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Purpose of review: Although checkpoint inhibitor blockade is now widely used clinically for cancer immunotherapy, the reverse process, (i.e. induction of checkpoints to slow autoimmunity) has not been extensively explored. CD8 T-cell exhaustion is a state of immune hyporesponsiveness that may be harnessed to treat autoimmunity.

Recent findings: We focus on the potential role of CD8 T-cell exhaustion as a mechanism of peripheral tolerance in T1D and its therapeutic implications.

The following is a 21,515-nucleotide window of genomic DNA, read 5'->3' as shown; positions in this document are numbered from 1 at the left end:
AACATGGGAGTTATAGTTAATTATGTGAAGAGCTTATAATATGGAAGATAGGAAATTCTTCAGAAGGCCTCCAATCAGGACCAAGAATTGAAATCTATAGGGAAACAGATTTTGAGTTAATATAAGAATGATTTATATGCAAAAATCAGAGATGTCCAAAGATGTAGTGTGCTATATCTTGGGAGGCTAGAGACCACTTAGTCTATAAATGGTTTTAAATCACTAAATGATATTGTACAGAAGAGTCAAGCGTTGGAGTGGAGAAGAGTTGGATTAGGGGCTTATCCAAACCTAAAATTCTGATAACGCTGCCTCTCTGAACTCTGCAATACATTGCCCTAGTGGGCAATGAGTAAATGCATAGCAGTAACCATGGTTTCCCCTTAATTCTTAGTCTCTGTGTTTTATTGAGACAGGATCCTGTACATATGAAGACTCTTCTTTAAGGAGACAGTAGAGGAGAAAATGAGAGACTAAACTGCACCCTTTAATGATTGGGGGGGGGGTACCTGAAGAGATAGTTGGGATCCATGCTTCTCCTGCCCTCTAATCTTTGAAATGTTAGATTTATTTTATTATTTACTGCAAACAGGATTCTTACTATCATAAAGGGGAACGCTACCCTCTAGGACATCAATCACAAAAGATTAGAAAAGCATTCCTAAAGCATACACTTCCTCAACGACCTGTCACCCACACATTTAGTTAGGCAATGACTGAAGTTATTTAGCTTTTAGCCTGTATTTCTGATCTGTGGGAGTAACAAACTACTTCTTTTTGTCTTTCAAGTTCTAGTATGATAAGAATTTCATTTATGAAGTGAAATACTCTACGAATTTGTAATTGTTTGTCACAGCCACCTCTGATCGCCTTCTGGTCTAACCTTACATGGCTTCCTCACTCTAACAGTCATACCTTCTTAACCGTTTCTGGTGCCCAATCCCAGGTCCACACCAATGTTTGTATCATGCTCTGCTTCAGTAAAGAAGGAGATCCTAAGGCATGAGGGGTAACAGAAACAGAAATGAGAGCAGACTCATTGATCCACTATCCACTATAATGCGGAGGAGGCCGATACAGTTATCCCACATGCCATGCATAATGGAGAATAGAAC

Summary: CD8 T-cell exhaustion is a continuum in which cells change from precursor to terminally exhausted cells. Current thinking based on studies in cancer and chronic viral infection invokes a three-signal model for development of T-cell exhaustion, with persistent antigen, negative costimulatory signals and chronic inflammation comprising signals 1-3, respectively. Transcriptional signatures of CD8 T-cell exhaustion were associated with better prognosis across several autoimmune diseases, most profoundly in systemic diseases. In T1D, CD8 exhaustion was promoted by treatment with anti-CD3 therapy (teplizumab) and was more evident in islet-specific CD8 T cells of slow progressors, suggesting a beneficial role in T1D also. Thus, we apply this three-step process of exhaustion to discuss potential treatments to augment CD8 T-cell exhaustion in T1D.

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